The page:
History & Overview of the Bakhmeteff Archive


The Bakhmeteff Archive, the second largest depository of Russian émigré materials outside Russia, was officially founded in 1951.

Initial financing was obtained from the Rockefeller Foundation. The Archive was added to the budget of the Columbia University Library shortly afterwards. It received a substantial part of its operating costs from the Humanities Fund, established and supported by Boris Bakhmeteff, a Russian intellectual of wide-ranging interests and a professor at Columbia School of Engineering. In 1975, after Bakhmeteff's death and subsequent transfer of the remainder of the Humanities Fund assets to Columbia University, the Archive was named in his honor.

Mission & Collection Development Policy

The main goal of the Bakhmeteff Archive of Russian and East European History and Culture is to preserve and document the Russian and East European émigré heritage, as well as to serve the general curricular needs of the students and faculty of Columbia University.   The Archive also plays a significant role as a rich source of information for scholars from the United States and abroad studying subjects related to the Russian diaspora and Eastern European émigré communities. 

The Bakhmeteff Archive became part of the Columbia University Libraries in 1951.  By 1986, it had grown to become the second largest depository in the world (after the Hoover Institution) of Russian émigré holdings.  A printed catalog of the holdings, Russia in the Twentieth Century: The Catalog of the Bakhmeteff Archive of Russian and East European History and Culture, Rare Book and Manuscript Library, Columbia University, was published in June 1987 by G. K. Hall. 

Ranging widely in subject matter from art history and literature to organizational history and politics, the approximately 1,500 collections of the Bakhmeteff Archive allow scholars from the former socialist block to discover aspects of pre-Soviet and émigré life that had not been known at all in their home countries.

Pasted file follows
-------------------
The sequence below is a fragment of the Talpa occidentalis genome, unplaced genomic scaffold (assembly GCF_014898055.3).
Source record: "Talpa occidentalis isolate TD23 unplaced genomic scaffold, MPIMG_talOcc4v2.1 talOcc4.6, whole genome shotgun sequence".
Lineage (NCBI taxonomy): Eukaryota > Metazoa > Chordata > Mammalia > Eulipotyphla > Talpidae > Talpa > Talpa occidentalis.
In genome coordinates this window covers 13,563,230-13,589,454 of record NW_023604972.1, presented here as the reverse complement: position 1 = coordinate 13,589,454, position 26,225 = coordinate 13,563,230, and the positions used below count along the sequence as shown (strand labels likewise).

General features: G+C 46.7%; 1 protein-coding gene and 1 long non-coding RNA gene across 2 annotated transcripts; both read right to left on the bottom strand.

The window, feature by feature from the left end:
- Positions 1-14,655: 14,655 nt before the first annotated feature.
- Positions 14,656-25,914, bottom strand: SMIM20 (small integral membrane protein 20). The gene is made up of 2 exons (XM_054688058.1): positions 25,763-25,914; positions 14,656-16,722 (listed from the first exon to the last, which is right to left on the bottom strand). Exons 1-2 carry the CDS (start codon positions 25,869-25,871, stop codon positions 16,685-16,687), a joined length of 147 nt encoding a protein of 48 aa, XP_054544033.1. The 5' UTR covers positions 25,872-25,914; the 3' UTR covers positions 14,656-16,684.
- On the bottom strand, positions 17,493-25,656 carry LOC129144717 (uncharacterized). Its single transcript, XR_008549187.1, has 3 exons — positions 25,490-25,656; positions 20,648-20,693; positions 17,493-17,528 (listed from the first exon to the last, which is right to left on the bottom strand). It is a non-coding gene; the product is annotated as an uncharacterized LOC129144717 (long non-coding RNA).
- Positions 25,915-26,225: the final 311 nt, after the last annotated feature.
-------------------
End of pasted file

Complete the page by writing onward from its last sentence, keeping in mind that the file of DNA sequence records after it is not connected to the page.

The Archive’s greatest collecting strength is in the manuscript and visual materials of prominent figures in politics, literature, art, and religion from the “first wave” of Russian emigration (1880-1940). 

The Bakhmeteff holdings also include many collections from the “second wave” (1945-1970) of  Russian emigration.  It includes papers of prominent figures in politics and culture, as well as memoirs and personal papers of “ordinary witnesses of the epoch”.

Materials from the “third and fourth waves” of Russian emigration (1970-until now) are also collected.  Besides original materials, the Archive collects relevant newspapers, journals, leaflets, and posters (legal and illegal), brochures of a political character, photographs, drawings (including caricatures and cartoons), and many other materials of historical significance.

The collapse of the Soviet Union at the beginning of the 1990s and the rejection of the socialist model of economic development in Eastern Europe have changed the international scene.  Participants in the current rewriting of history are drawing heavily on the unknown legacy of their predecessors.  To satisfy this growing demand for information, more Eastern European collections were acquired for the Bakhmeteff Archive.

In recent years, a special effort has been made to acquire more materials related to subject areas, where the Archive is already strong:

  • Russian and East European émigré literature, philosophy, art, and science;
  • Émigré benevolent and professional organizations;
  • Americans in Russia;            
  • American views of Russia and Eastern Europe;
  • American-Russian diplomatic relations.

The Bakhmeteff Archive has specialized in these areas of Slavic scholarship for more than five decades and will continue to do so in the future.  All collected materials should be processed and made available to enhance the Bakhmeteff’s Archive mission to serve the scholarly disciplines of political science, literature, history, and art, related to twentieth century Russia and Eastern Europe.

To learn more about the collections go to the Bahkmeteff Archive Collections page.

The Bakhmeteff Archive operates as a part of Columbia University's Rare Book and Manuscript Library. Questions about access to the Bahkmeteff Archive and requests for permission to publish the materials from the Archive should be sent to Tanya Chebotarev, Curator of the Bakhmeteff Archive: tc241@columbia.edu & 212-854-3986.